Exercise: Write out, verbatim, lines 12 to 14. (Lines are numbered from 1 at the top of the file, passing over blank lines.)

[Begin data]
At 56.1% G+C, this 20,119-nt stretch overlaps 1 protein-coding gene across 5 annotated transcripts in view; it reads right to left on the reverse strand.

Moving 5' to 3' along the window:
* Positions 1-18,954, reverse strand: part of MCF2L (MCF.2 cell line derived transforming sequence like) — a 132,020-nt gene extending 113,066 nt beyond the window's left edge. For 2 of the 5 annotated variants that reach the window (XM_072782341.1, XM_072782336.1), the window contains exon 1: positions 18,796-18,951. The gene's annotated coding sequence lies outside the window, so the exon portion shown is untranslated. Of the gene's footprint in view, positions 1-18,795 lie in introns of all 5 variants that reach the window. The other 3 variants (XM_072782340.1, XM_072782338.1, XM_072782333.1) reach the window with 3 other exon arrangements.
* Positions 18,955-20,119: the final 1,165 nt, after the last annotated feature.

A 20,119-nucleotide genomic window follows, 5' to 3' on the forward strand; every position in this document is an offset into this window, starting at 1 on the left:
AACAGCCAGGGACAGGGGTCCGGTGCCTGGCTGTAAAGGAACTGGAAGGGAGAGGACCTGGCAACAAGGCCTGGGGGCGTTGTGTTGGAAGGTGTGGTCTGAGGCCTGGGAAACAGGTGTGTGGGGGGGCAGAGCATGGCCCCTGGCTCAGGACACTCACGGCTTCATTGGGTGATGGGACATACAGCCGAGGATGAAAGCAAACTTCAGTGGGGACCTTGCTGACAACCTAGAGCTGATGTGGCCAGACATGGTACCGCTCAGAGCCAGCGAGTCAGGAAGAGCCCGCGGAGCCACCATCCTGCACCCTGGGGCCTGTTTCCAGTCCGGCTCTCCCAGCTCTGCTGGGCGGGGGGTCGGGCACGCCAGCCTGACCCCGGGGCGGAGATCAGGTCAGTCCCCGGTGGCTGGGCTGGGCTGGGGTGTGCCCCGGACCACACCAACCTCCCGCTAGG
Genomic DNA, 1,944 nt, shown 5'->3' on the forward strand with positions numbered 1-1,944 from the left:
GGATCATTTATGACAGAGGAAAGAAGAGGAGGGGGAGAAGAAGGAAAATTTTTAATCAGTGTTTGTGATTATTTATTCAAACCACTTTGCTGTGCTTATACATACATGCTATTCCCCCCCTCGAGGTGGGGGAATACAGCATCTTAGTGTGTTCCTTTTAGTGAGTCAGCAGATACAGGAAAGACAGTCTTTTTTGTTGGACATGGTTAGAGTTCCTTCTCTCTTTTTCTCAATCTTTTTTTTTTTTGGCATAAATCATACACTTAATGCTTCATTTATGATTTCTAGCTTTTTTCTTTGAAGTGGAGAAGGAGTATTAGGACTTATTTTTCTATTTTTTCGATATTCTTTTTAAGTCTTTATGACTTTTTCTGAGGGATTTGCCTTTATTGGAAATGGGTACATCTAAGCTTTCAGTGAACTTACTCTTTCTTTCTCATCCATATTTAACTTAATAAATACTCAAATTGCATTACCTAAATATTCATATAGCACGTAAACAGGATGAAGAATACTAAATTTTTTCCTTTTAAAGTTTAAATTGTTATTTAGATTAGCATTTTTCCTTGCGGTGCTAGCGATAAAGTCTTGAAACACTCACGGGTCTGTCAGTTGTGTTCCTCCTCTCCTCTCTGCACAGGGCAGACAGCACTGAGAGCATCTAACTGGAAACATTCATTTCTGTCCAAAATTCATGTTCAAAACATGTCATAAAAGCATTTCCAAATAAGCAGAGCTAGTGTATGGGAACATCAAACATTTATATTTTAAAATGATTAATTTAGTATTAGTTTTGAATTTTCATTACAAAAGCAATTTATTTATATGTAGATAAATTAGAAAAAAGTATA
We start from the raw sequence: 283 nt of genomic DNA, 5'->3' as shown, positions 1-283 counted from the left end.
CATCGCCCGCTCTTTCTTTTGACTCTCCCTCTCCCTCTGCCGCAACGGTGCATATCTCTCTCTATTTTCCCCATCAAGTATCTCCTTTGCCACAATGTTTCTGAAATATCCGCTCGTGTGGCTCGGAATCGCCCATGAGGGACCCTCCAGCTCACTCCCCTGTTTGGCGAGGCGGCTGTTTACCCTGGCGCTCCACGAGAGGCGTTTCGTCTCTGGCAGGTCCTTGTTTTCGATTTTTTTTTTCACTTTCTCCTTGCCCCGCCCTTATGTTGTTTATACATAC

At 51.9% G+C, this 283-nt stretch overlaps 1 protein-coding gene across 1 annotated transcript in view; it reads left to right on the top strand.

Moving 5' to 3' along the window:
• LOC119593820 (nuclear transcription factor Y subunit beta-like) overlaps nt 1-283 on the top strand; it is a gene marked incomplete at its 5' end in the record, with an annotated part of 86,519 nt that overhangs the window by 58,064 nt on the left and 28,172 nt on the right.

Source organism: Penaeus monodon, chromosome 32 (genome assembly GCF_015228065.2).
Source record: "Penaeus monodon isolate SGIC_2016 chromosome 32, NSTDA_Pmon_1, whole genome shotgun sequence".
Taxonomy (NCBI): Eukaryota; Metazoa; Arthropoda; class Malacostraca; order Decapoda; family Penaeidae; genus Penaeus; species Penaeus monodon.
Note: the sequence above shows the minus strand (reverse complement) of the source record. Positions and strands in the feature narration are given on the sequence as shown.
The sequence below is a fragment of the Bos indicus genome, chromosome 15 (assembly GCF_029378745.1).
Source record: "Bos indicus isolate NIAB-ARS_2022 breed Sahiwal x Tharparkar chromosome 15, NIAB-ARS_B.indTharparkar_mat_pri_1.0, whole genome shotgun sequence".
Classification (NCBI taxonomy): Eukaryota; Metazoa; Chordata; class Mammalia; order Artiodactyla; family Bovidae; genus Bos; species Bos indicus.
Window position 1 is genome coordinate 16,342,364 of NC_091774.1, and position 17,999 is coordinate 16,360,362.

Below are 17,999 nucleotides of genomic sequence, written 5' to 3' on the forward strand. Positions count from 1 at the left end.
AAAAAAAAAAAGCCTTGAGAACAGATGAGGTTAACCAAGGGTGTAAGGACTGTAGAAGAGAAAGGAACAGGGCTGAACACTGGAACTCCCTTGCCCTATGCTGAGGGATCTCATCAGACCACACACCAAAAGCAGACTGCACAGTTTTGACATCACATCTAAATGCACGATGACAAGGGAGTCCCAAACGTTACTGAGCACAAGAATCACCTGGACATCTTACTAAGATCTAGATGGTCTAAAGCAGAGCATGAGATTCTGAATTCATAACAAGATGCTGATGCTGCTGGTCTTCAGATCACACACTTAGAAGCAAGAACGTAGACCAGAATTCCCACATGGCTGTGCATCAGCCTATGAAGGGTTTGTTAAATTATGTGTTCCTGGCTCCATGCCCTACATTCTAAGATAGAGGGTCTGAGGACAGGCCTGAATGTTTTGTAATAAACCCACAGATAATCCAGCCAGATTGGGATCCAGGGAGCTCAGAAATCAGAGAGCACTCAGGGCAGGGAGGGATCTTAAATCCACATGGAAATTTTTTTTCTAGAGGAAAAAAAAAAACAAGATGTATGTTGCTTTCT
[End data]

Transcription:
Moving 5' to 3' along the window:
• LOC119593820 (nuclear transcription factor Y subunit beta-like) overlaps nt 1-283 on the top strand; it is a gene marked incomplete at its 5' end in the record, with an annotated part of 86,519 nt that overhangs the window by 58,064 nt on the left and 28,172 nt on the right.

Source organism: Penaeus monodon, chromosome 32 (genome assembly GCF_015228065.2).